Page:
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Ponche Navideno: Worth the Effort, No Machete Required

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In the holiday spirit, the Messenger’s Drink Local Research Department considered egg nog, seriously contemplated mulled wine, and almost pursued hot beer concoctions. Then, we stumbled upon Ponche Navideño, Mexican “Christmas Punch,” and figured we would find it as plentiful as tamales, another Mexican holiday tradition, in the Rogue Valley. On a dreary December afternoon when hot punch beckoned, we set off to find a steaming mug of ponche.

At one Medford Mexican restaurant, the response from the kitchen was rapid and decisive—“no.” At another, a full staff discussion resulted in the spokesperson’s final response: “Let me ask my mother.” Down in Talent, they nodded wisely and suggested, “try El Gallo.”

At El Gallo, confusion first, then excellent advice: “It’s easy—just make it yourself.” After all, ponche, like egg nog or mulled wine, is best served to a houseful of family and friends. No special equipment, except perhaps a machete, or expertise is required.

Fortunately, our backup plan was to make Ponche Navideño, and we had the recipe in hand. Four ingredients are essential–tejocotes, guavas, sugar cane, and piloncillo. Finding fresh tejocotes—a small, crab-apple type fruit—will be challenging. Both El Gallo and Fiesta markets in Medford carry them jarred. Guavas, or guayaba, are easier—usually available in a well-stocked produce department. Sugar cane, unless you really want to use your machete, comes peeled in 1 pound packages. As for piloncillo—the cone-shaped hunks of brown sugar—avoid the temptation to use regular brown sugar. The distinct flavor of piloncillo is muy necesario for a ponche autentico.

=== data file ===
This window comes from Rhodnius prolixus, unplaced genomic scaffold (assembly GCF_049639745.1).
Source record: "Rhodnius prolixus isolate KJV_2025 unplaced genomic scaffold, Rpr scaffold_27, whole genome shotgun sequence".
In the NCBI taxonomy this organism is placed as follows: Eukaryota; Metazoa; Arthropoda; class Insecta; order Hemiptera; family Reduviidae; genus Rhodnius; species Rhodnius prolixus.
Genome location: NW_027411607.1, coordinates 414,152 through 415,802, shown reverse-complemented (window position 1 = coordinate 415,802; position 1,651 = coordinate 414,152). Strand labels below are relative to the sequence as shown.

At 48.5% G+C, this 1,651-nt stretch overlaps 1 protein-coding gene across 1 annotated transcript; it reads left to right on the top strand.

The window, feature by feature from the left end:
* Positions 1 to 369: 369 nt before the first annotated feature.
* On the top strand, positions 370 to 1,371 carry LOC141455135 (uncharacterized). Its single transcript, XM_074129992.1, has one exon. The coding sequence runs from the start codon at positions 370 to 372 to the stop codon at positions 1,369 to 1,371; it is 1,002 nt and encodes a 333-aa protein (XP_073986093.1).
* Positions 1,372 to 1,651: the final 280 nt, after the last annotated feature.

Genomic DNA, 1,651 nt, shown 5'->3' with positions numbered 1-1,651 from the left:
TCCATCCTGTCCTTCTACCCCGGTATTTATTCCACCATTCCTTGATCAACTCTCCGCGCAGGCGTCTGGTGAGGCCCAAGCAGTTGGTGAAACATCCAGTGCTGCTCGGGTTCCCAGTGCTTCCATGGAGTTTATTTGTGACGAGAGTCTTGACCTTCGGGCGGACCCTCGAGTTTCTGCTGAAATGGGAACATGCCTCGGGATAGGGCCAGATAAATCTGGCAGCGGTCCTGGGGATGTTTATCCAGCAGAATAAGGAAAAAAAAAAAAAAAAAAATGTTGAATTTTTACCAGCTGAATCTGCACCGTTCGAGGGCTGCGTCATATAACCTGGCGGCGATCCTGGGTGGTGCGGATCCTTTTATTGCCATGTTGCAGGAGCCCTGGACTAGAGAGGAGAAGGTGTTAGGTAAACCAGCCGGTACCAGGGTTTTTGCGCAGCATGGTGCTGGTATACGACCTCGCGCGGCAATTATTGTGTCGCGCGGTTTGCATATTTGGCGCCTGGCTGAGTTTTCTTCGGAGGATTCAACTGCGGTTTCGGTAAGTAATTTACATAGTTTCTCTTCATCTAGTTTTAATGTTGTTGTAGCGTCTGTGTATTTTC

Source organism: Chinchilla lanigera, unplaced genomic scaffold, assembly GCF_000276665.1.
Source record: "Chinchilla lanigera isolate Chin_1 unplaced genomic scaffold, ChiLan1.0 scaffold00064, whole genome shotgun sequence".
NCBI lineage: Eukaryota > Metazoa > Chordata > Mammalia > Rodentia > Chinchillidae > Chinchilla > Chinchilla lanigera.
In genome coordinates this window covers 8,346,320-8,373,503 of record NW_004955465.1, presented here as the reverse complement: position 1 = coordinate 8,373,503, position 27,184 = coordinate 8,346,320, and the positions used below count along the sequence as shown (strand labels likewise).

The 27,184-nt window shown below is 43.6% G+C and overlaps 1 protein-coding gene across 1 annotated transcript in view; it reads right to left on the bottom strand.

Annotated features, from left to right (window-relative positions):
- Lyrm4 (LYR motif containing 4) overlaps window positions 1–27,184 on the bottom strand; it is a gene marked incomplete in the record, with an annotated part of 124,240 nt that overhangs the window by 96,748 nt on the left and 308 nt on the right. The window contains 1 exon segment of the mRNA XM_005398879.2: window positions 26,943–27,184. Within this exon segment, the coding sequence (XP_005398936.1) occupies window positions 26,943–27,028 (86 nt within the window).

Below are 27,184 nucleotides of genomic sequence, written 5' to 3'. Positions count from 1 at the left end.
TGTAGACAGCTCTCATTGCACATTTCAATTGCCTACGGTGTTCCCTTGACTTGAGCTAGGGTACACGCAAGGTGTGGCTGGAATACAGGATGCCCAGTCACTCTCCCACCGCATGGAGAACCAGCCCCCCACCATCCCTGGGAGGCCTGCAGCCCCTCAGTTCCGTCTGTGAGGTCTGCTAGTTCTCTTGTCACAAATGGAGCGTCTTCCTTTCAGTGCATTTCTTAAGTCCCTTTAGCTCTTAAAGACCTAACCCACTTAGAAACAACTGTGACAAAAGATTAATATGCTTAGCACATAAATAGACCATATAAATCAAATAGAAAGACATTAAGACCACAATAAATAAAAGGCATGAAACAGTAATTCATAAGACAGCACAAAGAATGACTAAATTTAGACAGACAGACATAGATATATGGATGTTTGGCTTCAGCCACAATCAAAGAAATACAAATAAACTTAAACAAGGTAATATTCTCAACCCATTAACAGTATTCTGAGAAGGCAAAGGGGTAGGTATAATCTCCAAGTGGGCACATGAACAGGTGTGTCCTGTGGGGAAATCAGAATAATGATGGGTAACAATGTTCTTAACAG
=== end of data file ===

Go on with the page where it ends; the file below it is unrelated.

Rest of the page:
To add Rogue Valley flavor, use any locally grown pear. Ponche can be too sweet; we cut the sugar in half and found it still plenty delicious. If your family doesn’t have its own abuela making her version, here’s our basic recipe for a family-sized cauldron–double it for a crowd:

  • 4-5 quarts water
  • 8 tejocotes, peeled and cut into chunks (can substitute 1 Granny Smith apple)
  • 4 guavas, halved
  • 1 pear, peeled and cut into chunks
  • 2 oranges, sliced in thin rounds
  • 1 pound peeled sugar cane cut into ½ inch rounds
  • 1/4 pound pitted prunes, chopped
  • 1/4 pound seedless raisins
  • 1 heaping teaspoon whole cloves
  • 2 cinnamon sticks
  • 1/2 pound piloncillo (Mexican brown sugar cone)

Boil water in a stockpot. Add ingredients all at once and simmer together for at least 2 hours; all afternoon is fine—just add more water if needed. Serve steaming in mugs with plenty of saturated fruit (and a spoon). Add a generous shot of rum, tequila, or brandy, maybe two for your grouchy Great Uncle Bob. Dark rum, like Myers, is magnifico. Crank up the Jose Feliciano.

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